We saw that people usually design charts larger than they need to be. Why? Is it because we can’t fit the data into a smaller space? No, it isn’t. It is because in smaller charts there is no room for non-data elements, like title, legend, grid lines. In the dominant “Excel chart defaults” school of thinking data is not a priority.

This is a simple exercise that you can try safely at home and demonstrates it clearly. Start by creating a line chart in Excel, like this one:

You can see the data, right? Now make the chart smaller:

Here is a fierce territorial competition, and guess who’s winning? Make the chart a little smaller:

The title and the legend win, as usual. The data must be here somewhere, but who cares?

This chart size is not large enough. Or so it seems. But what happens when we remove some non-data elements? Since we don’t need the legend, and we can put the title somewhere else, we can remove both:

We are getting our data back! Let’s just leave the data and a simple grid line:

I used MicroCharts to display the same data using both a line and a column chart:

With MicroCharts, you can add a “normal band” or a reference line that helps you to understand how the data departs from the expected values.

The above charts show percentage change on previous period GDP at market prices in the US (1980-2009). Here is the same data for some selected countries in the EU:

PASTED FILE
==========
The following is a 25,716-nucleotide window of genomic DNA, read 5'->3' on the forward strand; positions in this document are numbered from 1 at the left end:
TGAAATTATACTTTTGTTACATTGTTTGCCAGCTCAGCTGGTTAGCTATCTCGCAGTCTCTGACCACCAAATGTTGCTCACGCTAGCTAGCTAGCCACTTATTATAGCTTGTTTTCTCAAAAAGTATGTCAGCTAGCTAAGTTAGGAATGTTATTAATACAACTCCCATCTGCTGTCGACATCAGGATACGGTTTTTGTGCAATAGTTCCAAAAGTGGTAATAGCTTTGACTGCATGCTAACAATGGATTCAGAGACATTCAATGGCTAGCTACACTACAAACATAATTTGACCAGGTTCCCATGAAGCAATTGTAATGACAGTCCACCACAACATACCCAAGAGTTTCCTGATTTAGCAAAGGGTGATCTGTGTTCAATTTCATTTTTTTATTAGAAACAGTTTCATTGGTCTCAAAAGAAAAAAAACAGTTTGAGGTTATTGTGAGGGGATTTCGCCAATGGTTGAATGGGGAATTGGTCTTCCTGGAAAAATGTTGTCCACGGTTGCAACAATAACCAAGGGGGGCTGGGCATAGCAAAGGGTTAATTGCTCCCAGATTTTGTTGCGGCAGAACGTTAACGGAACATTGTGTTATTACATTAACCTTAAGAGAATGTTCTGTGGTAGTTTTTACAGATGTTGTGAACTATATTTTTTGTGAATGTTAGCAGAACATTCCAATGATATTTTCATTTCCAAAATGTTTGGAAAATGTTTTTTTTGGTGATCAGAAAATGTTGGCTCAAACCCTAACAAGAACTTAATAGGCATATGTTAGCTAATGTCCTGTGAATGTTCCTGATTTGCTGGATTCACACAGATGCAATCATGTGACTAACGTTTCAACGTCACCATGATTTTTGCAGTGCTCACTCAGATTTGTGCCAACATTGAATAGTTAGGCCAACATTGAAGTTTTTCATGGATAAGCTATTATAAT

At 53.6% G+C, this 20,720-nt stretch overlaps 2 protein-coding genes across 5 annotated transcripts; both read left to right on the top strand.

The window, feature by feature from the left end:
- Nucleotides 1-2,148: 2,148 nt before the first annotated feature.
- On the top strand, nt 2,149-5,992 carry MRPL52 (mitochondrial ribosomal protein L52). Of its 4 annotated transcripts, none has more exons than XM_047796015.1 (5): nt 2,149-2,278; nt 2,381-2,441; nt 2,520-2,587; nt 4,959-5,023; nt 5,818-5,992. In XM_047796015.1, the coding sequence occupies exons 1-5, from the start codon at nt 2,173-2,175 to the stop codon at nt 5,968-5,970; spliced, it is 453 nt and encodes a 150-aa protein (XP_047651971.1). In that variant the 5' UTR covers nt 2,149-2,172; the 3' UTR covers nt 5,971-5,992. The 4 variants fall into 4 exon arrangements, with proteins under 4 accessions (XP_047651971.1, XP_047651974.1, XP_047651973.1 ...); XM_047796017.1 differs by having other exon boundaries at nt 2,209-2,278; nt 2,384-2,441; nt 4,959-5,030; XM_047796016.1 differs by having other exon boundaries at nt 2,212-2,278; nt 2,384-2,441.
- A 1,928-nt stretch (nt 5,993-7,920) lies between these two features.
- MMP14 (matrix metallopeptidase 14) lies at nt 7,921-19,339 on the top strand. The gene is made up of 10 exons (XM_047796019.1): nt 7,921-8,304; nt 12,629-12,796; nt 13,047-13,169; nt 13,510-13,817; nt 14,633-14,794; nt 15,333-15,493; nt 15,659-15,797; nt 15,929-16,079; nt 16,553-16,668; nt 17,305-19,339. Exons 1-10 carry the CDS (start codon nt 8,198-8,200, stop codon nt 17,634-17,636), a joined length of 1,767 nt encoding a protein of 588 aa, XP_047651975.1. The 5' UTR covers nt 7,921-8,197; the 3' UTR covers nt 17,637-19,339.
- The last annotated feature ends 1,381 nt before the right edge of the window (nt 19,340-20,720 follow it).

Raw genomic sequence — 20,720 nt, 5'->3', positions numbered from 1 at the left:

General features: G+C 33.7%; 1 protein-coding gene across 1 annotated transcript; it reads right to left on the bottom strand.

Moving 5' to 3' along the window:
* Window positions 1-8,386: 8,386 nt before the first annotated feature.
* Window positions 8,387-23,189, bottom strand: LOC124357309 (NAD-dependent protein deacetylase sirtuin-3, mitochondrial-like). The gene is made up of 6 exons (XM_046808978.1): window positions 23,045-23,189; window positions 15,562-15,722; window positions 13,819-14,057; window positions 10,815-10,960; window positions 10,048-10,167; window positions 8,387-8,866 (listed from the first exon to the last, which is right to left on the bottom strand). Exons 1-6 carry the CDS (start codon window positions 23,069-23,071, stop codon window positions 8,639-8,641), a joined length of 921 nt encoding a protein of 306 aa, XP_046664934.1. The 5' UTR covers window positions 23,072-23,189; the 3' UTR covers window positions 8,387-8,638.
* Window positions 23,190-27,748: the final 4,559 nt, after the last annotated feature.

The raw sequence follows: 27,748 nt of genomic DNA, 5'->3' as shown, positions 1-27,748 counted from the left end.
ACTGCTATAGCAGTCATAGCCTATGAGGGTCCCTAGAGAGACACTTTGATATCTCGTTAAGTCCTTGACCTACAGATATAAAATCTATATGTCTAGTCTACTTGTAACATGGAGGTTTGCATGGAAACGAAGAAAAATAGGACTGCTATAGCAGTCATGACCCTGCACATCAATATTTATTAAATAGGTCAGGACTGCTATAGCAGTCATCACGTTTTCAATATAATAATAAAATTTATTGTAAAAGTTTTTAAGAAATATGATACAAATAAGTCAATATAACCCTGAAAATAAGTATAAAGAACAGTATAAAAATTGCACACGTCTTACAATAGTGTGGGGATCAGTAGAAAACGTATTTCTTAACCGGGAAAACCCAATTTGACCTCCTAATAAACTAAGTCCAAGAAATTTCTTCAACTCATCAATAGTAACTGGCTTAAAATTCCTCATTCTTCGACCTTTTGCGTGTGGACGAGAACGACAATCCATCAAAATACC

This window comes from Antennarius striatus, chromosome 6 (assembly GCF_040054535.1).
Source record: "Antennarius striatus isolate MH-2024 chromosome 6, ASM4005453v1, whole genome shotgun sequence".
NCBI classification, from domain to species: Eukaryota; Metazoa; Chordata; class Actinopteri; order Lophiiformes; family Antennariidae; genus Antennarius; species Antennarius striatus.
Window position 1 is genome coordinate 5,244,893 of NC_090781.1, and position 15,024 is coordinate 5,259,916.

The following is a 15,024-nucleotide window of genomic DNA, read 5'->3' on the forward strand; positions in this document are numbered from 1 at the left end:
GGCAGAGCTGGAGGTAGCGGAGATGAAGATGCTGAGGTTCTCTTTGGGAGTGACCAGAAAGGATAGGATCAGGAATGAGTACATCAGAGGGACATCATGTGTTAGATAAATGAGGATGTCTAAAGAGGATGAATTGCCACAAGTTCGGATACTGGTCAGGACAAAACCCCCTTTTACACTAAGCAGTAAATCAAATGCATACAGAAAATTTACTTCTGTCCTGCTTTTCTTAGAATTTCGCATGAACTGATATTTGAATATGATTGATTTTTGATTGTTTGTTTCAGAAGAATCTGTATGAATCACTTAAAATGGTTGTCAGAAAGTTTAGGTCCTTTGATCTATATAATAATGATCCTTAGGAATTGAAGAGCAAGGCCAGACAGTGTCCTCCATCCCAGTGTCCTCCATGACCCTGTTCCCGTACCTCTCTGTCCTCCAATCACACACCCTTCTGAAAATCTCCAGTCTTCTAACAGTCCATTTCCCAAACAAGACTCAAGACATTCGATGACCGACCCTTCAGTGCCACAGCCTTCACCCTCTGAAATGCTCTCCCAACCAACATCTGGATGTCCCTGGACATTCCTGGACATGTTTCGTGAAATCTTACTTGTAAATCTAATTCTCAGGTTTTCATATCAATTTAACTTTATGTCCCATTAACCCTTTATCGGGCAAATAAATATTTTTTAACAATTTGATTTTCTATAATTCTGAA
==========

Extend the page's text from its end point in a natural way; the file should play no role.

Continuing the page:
Michelangelo said: “I saw the angel in the marble and carved until I set him free“. Like him, keep carving your chart until you set your data free. The essence of a chart is the patterns you discover, buried under all the junk. By making your charts smaller you are force to remove that junk.

Finding this “essence” is what sparklines is all about.

/

## Information visualization: take the red pill

“To clarify, add detail”, says Edward Tufte.

A richer, more detailed picture, is a solid foundation for your decision-making processes. But to add detail you need a higher resolution display device (be that a computer screen or a sheet of paper), as we saw in the previous post.

Now, regarding the use of resolution, you have a “take the red/blue pill” kind of choice:

• You take the red pill, accept Tufte’s advice and you’ll get more insights from your data